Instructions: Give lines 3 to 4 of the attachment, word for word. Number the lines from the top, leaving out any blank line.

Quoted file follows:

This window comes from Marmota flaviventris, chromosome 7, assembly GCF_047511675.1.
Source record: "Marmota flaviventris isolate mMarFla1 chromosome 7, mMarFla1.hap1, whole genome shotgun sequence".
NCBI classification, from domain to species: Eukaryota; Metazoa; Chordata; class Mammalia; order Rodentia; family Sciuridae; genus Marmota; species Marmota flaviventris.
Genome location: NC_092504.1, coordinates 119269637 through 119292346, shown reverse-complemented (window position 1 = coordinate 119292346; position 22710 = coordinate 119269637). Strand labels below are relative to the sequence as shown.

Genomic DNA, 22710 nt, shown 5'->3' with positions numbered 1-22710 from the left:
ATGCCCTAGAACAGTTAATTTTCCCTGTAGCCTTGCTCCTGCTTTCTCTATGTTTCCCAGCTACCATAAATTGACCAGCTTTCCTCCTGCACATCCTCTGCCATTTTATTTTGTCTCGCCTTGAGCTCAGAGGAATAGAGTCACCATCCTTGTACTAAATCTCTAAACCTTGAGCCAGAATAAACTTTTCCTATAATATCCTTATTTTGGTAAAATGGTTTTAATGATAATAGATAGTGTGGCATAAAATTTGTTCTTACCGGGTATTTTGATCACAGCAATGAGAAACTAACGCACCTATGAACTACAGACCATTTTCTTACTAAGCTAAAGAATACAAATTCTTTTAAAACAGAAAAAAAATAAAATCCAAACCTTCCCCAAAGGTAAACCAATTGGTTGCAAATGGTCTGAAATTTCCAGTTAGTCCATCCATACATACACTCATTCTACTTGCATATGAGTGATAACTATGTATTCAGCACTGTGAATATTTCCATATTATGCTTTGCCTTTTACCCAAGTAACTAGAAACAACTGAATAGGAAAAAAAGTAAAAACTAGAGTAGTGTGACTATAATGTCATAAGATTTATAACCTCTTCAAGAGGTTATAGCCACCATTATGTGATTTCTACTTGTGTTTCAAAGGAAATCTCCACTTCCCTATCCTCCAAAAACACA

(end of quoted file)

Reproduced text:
NCBI classification, from domain to species: Eukaryota; Metazoa; Chordata; class Mammalia; order Rodentia; family Sciuridae; genus Marmota; species Marmota flaviventris.
Genome location: NC_092504.1, coordinates 119269637 through 119292346, shown reverse-complemented (window position 1 = coordinate 119292346; position 22710 = coordinate 119269637). Strand labels below are relative to the sequence as shown.